“There’s something happening here. What it is ain’t exactly clear.”
-- Buffalo Springfield, 1967
There is a slow, nearly imperceptible movement going on in Bibb County that will take the next 20 years or more to play out. If you had not noticed, there are loft-style apartments springing up all over the county, particularly downtown and around Mercer University. The retail area surrounding Bass Road and Interstate 75 is growing. The Macon Mall, once a disaster, has been cleaned up and is poised to rise again.
While it’s difficult to exactly predict, developers of retail and housing space obviously see something most of the community is unaware of. These developers aren’t waiting around to see if the rush of people materializes. They’re busy preparing a place for them to land. And we have to get ready.
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Where does this activity begin, and how do we handle it? There are clues that take decades to form. If history repeats itself, and in development most times it does, when you have an interstate interchange and a major five-lane road and a surrounding population of middle and upper incomes, the combination usually leads to retail development -- and once that ball begins rolling it’s difficult to stop. That’s what residents along Zebulon Road are fighting. As soon as that road was widened, beginning in 1996, the march toward retail development was on its way. For the residents whose homes share front yards with the five-lane road, its been, and will continue to be, a nightmare. Inevitably, as the neighborhood ages, there will be some residents who will decide to get out while the getting is good and sell to developers. We’ve seen this happen in Columbus, Augusta, Savannah and the poster child for development, Atlanta.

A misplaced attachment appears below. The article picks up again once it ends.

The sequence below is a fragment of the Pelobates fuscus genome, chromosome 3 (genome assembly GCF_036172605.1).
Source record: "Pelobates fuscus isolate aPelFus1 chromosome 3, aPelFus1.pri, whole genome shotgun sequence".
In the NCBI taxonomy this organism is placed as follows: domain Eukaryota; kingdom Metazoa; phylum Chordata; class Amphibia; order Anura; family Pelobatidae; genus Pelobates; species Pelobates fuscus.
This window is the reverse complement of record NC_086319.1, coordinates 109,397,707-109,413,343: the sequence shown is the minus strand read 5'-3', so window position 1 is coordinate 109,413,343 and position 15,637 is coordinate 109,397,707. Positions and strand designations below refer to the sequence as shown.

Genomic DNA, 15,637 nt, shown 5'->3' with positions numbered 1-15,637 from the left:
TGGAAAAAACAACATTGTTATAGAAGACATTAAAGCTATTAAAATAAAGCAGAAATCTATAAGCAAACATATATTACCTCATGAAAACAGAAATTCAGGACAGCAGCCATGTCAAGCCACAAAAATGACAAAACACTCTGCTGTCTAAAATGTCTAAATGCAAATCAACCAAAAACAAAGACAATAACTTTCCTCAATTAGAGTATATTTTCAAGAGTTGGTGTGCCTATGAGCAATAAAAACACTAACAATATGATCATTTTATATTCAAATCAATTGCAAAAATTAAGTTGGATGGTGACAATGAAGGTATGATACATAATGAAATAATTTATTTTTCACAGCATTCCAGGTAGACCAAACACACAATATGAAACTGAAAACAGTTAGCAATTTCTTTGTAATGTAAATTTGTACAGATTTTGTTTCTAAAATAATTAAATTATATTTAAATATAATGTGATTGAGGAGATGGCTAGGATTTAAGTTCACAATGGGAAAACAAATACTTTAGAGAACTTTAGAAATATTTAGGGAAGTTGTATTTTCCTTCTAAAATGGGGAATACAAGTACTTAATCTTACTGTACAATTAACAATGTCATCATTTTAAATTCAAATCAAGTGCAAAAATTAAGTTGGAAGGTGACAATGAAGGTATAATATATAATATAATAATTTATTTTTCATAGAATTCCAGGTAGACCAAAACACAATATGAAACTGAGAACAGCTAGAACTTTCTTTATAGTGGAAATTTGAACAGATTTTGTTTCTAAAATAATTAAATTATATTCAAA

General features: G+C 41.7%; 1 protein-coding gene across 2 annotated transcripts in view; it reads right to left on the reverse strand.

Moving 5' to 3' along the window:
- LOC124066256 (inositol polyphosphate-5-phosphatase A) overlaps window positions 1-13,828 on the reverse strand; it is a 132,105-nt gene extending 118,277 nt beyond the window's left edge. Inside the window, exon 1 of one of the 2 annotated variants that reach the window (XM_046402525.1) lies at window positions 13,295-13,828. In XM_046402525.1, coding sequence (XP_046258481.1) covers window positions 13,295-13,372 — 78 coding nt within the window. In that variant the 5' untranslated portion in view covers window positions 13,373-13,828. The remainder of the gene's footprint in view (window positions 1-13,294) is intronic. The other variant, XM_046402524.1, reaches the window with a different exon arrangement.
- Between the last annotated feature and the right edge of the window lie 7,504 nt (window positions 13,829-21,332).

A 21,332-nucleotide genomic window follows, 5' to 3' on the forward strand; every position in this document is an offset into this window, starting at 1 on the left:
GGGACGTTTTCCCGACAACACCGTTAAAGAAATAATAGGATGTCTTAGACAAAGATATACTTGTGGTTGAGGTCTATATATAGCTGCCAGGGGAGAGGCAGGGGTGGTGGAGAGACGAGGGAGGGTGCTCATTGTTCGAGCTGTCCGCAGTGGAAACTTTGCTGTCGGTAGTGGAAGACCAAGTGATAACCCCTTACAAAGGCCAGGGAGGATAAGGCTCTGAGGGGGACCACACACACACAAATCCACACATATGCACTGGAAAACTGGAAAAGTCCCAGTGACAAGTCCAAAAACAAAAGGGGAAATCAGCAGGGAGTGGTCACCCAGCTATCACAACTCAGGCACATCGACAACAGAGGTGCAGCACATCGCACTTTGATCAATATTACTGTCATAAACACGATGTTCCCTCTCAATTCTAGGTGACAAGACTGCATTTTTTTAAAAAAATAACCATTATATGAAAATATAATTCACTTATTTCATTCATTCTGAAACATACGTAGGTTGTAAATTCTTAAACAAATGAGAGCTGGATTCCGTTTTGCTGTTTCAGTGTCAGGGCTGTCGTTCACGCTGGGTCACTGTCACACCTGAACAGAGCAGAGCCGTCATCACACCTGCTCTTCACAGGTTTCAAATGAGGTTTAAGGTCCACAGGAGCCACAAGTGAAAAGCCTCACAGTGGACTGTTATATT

With development comes people, and while the city’s core has been losing population for decades (the city lost 1.5 percent between April 2010 and July 2013) and the county area showing stagnation (0.5 percent population loss between 2010 and 2013), much of that is in the process of reversing, although at a glacial pace. On Jan. 1, 2014, Macon went from being a city of roughly 90,000 people to a Macon-Bibb County of 154,000, according to the U.S. Census Bureau. And it’s not just Bibb County. When you take the combined populations of Bibb, Houston, Monroe, Jones, Twiggs, Peach and Crawford counties, the population is more than 400,000. Bibb County is in the center with three interstates, a major rail hub, two airports and a trainable workforce.
And there is another attraction. Real estate prices are more than reasonable.
Some of the people who will migrate to this area have different ideas, which will shake up most everything we have come to know. But it’s nothing we can stop and something we should embrace as we learn collectively how to deal with it and move into the future.
“I think it’s time we stop, hey, what’s that sound, everybody look what’s going down.”